Methionine restriction delays aging-related urogenital diseases in male Fischer 344 rats

Despina Komninou, Virginia L. Malloy, Jay A. Zimmerman, Raghu Sinha, John P. Richie Jr.

GeroScience. 2020 Feb

PMID: 31728897

Dietary methionine restriction (MR) has been found to enhance longevity across many species. We hypothesized that MR might enhance longevity in part by delaying or inhibiting age-related disease processes. To this end, male Fischer 344 rats were fed control (CF, 0.86% methionine) or MR (0.17% methionine) diets throughout their life until sacrifice at approximately 30 months of age, and histopathology was performed to identify the incidence and progression of two important aging-related pathologies, namely, chronic progressive nephropathy (CPN) and testicular tumorigenesis. Although kidney pathology was observed in 87% CF rats and CPN in 62% of CF animals, no evidence of kidney disease was observed in MR rats. Consistent with the absence of renal pathology, urinary albumin levels were lower in the MR group compared to controls throughout the study, with over a six-fold difference between the groups at 30 months of age. Biomarkers associated with renal disease, namely, clusterin, cystatin C, and β-2 microglobulin, were reduced following 18 months of MR. A reduction in testicular tumor incidence from 88% in CF to 22% in MR rats was also observed. These results suggest that MR may lead to metabolic and cellular changes providing protection against age-related diseases.

https://link.springer.com/article/10.1007%2Fs11357-019-00129-4

OFAS Successfully Hosted AGA Session

OFAS Successfully Hosted AGA Session

This year, OFAS hosted a pre-meeting session at the AGE 47th Annual Meeting in Philadelphia. The theme of the conference was “Improving Resiliency to Delay Aging”, and the OFAS-sponsored session was focused on Nutrition and Longevity. The panel of speakers included: Dr. Sebastian Brandhorst from University of Southern California; Dr. John Newman from the Buck Institute and UCSF; Dr. John P. Richie from Penn State University; and Dr. Brian Kennedy from the Yong Loo Lin School of Medicine at the National University of Singapore. There were 261 attendees present at the meeting, including some directors for the Nathan Shock Centers and NIH-NIA.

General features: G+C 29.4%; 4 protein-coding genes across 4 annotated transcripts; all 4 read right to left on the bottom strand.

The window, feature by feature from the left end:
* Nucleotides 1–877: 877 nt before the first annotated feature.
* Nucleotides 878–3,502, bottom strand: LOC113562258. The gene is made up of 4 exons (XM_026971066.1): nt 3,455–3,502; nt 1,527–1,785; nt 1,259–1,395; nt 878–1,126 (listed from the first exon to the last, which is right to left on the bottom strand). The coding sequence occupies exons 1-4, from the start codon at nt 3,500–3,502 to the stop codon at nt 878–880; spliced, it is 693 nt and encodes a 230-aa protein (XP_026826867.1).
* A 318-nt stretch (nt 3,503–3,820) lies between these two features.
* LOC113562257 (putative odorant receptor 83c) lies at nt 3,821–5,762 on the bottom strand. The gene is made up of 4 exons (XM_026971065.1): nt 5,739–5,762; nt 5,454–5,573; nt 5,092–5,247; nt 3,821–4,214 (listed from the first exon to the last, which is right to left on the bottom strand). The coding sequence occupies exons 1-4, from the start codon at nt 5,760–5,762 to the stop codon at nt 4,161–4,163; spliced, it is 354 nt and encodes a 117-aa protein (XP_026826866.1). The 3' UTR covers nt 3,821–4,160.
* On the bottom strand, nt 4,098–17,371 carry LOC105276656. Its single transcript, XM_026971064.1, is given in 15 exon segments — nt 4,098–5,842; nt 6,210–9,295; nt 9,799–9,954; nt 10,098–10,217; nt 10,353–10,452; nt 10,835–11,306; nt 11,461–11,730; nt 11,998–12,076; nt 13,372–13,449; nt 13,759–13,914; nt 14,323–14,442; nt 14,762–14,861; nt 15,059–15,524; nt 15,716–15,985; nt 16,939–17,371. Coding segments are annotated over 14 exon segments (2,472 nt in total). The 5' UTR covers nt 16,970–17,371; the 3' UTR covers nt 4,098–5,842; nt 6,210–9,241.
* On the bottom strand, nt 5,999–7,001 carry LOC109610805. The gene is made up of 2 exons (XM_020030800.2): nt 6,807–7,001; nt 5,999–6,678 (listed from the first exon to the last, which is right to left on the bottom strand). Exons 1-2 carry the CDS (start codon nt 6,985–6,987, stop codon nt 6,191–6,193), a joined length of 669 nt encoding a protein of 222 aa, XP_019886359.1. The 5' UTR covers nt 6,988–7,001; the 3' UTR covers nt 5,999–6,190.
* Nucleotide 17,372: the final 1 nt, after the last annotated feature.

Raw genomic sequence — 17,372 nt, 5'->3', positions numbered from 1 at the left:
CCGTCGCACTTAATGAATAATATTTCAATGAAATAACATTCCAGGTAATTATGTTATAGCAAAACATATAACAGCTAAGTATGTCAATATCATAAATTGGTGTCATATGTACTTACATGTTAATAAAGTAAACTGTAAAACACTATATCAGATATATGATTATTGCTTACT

For years, Orentreich Foundation for the Advancement of Science has researched biomedical interventions to prevent, halt, or reverse those disorders that decrease the quality or length of life. Our groundbreaking research on dietary methionine restriction has shown its dramatic ability to increase longevity while improving healthspan, lowering body weight, and reducing the incidence of age-related diseases.

In addition to our dedication to discovery, we are also committed to promoting the exchange of knowledge and strengthening of relationships within the scientific community. We host a biennial symposium on healthy aging, support meetings in the field, and, each year, our scientists represent us at conferences and seminars around the globe.